No Place Like Home
Terror can arrive on our doorstep without warning, it can appear in the kitchen while innocently making a cup of lemon tea. Greene Naftali’s summer group show, “No Place Like Home,” goes down like the film When a Stranger Calls (1979) or that demonic tipple, dosed with honey. It’s warming at first but quickly cools only to leave a sticky ring. The first swing around the exhibition feels pleasantly familiar. We are greeted by Lutz Bacher’s Snow (1999). Playing on a small television, this silent video work captures a snowstorm in progress. We watch the flakes swirl around the World Trade Towers from a Jimmy Cricket hearth of a Village apartment. A cat, perhaps the artist’s, interrupts the program, bringing us back into our hot bodies and out of the hypnotizing vortex that seems to forecast the future doom.
The defrosting continues with a wall of sunny still-lives, in a grid formation, by Candy Jernigan from the 1990s—vases and bowls are no longer supporting characters, they're the main attraction. Unlike Morandi’s tabletop tableaux, these works on paper don’t heroize the everyday, rather they give room to breathe and light to see. Collectively, the 59 works meet the banal and do not apply pressure; There is however, a cloying paranoia lurking in Jernigan’s repetition, that is drawn out by Julie Becker’s contributions—who is arguably the show’s lodestar.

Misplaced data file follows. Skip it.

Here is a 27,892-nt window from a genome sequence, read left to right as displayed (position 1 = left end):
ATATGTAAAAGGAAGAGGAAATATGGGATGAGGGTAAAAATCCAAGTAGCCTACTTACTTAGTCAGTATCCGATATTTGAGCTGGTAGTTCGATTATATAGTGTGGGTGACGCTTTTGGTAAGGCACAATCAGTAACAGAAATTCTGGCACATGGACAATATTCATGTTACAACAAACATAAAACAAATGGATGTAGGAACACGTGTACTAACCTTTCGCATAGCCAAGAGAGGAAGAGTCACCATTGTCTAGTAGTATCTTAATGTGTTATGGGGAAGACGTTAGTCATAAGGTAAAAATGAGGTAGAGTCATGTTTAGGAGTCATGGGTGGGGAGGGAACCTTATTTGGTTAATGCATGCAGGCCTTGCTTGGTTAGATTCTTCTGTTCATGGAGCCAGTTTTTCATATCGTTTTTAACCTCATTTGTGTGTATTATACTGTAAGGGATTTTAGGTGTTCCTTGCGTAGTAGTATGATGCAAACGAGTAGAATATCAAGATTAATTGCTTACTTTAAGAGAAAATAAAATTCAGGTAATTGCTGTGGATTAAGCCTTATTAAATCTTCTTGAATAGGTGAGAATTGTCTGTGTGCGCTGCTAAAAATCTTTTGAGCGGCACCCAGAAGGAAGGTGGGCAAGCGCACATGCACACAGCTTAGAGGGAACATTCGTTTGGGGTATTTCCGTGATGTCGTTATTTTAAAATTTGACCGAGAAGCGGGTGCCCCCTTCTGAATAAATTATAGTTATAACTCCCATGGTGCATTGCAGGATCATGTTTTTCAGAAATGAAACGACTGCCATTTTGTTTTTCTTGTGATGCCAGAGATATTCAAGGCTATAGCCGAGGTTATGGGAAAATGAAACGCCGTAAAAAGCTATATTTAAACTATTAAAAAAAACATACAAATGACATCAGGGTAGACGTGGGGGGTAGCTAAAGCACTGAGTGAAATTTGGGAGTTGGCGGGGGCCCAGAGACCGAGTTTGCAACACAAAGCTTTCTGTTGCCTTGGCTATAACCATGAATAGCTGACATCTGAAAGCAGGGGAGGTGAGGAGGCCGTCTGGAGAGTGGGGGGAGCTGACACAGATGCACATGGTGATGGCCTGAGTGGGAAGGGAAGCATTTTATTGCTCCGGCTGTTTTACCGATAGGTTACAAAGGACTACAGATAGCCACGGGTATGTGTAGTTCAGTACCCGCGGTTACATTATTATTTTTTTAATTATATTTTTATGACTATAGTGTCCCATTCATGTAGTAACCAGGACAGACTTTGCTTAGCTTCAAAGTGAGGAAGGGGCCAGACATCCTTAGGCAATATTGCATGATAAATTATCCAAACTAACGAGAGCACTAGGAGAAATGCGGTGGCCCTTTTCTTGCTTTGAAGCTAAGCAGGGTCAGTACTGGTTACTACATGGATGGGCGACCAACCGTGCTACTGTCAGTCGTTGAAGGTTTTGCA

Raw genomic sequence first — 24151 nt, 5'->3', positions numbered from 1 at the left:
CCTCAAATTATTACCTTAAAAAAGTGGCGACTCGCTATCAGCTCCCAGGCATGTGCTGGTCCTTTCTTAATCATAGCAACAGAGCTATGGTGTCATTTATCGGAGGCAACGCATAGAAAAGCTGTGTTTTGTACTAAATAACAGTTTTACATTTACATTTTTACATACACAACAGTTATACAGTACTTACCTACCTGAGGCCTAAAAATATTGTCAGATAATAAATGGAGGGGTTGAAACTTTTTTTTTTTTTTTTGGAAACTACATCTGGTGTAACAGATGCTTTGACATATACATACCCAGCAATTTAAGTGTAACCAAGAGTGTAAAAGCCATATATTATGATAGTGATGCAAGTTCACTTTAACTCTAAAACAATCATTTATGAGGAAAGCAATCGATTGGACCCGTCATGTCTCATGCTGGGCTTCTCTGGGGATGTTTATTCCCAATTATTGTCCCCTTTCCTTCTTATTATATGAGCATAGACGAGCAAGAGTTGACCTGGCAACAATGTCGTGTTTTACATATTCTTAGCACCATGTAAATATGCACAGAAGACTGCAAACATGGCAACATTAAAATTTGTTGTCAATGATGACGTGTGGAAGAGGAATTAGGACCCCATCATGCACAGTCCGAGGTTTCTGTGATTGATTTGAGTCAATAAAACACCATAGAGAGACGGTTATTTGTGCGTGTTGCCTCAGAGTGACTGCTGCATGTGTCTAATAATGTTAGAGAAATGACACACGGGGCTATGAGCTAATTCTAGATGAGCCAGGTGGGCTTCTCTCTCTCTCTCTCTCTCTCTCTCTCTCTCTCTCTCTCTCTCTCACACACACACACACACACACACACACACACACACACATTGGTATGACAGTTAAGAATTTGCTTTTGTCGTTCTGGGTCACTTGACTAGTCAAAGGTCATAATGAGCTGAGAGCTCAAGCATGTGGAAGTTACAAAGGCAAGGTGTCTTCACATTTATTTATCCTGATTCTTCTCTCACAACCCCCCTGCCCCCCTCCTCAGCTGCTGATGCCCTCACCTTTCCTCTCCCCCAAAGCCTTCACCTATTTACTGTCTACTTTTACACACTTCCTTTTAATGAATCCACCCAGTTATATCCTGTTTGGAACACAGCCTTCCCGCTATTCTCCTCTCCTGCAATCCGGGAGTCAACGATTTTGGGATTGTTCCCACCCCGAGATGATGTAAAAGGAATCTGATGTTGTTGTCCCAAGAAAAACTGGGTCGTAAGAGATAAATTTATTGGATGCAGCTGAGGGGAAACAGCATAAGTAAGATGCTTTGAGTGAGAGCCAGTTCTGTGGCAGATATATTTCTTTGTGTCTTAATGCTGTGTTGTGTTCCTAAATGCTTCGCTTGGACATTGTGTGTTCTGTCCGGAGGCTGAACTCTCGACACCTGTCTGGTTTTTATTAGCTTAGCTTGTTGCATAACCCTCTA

Three works from Becker’s photographic series, The Same Room (1993/96), sends the itch of delusion down the spine like a purr. These photographic prints depict the same small claustrophobic but paradoxically empty room, over and over, remade with different interior treatments. Some of the images are recreations of real spaces, while others are fictional. They reek of Hollywood movie stage magic—albeit all are dollhouse-sized—of their lower-budget adult entertainment peers. Becker depicts a world that is glamorous, hollow and ultimately uninhabitable. Jerry Saltz once wrote that Becker’s series (The Same Room) looked like “homes of people who got busted by the cops.” But here—in the context of Bacher’s Snow, and Lucy Gunning’s floor-avoidant video performance cum little red dress fashion moment, Climbing Around My Room (1993)—it's clear tragedy at home is more of a slow moving sensation. It is rarely the kind that knocks down doors, guns blazing. In fact, it’s hard to tell if we invited this apprehension in, or if it was there keeping us company all along. —Kat Herriman
Lucy Gunning, Climbing Around My Room, 1993. Video, 7:30 minutes.